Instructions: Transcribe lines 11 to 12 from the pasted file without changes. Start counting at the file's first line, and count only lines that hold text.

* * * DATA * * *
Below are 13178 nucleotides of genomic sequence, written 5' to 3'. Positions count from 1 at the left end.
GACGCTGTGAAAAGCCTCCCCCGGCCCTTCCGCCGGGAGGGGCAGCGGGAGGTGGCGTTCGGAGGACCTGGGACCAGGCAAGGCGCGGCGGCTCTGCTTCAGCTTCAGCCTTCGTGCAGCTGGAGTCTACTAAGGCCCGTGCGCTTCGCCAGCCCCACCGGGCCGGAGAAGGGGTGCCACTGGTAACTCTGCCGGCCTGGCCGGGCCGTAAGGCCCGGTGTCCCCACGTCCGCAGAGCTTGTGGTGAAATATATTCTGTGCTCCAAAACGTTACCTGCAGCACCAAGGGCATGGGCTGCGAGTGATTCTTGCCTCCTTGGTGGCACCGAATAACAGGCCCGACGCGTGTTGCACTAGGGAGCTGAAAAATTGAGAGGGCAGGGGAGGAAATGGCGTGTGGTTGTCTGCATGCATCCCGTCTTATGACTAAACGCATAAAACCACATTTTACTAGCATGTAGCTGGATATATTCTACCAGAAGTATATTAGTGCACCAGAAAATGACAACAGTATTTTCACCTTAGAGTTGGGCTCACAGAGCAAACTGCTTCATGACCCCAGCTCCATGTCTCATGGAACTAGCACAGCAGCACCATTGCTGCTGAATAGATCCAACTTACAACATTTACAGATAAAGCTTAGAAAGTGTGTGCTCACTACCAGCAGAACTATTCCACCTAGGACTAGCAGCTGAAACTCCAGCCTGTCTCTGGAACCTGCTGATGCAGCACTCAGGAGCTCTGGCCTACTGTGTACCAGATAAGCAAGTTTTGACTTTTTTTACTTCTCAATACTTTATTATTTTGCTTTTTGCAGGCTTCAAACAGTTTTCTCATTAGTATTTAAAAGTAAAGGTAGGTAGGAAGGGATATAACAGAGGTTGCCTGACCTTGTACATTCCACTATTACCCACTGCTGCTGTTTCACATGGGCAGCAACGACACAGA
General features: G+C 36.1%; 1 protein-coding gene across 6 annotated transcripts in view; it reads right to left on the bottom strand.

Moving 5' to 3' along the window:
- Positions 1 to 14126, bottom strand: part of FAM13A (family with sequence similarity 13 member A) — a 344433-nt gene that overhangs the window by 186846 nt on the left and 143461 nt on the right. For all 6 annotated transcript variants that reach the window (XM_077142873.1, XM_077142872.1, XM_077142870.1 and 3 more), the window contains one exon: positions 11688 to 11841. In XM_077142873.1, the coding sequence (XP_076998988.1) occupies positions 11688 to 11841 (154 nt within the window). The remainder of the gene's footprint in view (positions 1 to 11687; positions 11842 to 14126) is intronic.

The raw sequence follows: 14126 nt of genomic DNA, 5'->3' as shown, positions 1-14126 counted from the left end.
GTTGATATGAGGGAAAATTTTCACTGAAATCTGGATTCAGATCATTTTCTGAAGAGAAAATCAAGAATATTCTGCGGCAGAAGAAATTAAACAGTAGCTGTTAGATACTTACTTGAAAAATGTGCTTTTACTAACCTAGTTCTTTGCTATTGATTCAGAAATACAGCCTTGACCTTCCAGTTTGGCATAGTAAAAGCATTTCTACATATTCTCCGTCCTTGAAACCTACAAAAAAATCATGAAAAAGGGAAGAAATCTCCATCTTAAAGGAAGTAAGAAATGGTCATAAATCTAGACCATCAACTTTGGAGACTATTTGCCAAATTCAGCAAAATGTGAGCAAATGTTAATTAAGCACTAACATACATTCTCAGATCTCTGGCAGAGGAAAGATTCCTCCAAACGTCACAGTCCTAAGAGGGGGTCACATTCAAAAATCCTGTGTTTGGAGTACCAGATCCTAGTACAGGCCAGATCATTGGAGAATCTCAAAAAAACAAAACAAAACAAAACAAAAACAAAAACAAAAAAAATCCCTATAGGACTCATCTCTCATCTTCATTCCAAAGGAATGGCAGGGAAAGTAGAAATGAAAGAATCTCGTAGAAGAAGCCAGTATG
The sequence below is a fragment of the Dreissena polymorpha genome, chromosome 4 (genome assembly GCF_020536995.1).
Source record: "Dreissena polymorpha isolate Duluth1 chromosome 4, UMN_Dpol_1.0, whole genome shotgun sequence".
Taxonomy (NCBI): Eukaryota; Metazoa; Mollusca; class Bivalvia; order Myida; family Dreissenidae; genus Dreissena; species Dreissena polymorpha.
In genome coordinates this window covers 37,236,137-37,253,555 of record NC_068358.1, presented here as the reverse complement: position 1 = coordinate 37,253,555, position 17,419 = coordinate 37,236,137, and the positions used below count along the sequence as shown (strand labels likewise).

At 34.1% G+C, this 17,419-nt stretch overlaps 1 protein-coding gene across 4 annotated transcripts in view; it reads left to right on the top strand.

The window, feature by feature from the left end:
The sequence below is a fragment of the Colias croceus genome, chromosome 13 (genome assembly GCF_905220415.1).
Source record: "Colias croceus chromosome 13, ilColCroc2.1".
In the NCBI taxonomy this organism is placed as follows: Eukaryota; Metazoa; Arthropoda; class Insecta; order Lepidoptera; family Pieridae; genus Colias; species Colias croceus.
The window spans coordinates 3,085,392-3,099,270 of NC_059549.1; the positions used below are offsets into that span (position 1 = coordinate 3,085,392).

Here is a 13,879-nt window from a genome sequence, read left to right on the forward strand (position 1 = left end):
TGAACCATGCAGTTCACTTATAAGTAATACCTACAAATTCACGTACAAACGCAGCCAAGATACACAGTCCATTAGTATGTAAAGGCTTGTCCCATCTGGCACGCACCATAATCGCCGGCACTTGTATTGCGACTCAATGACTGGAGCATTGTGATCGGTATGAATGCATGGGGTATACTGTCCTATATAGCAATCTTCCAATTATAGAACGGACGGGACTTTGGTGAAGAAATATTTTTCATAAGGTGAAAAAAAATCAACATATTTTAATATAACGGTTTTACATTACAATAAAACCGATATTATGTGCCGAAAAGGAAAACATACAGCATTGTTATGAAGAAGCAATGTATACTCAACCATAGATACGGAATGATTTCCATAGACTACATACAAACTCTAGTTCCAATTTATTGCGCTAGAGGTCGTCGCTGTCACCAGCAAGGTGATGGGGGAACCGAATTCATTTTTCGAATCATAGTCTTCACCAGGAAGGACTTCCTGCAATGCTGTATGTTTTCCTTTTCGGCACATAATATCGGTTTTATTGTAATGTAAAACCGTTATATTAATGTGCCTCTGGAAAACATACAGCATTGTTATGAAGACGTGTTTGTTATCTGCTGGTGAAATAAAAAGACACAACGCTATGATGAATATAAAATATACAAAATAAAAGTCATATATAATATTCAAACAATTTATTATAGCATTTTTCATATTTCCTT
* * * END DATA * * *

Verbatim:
In genome coordinates this window covers 37,236,137-37,253,555 of record NC_068358.1, presented here as the reverse complement: position 1 = coordinate 37,253,555, position 17,419 = coordinate 37,236,137, and the positions used below count along the sequence as shown (strand labels likewise).

At 34.1% G+C, this 17,419-nt stretch overlaps 1 protein-coding gene across 4 annotated transcripts in view; it reads left to right on the top strand.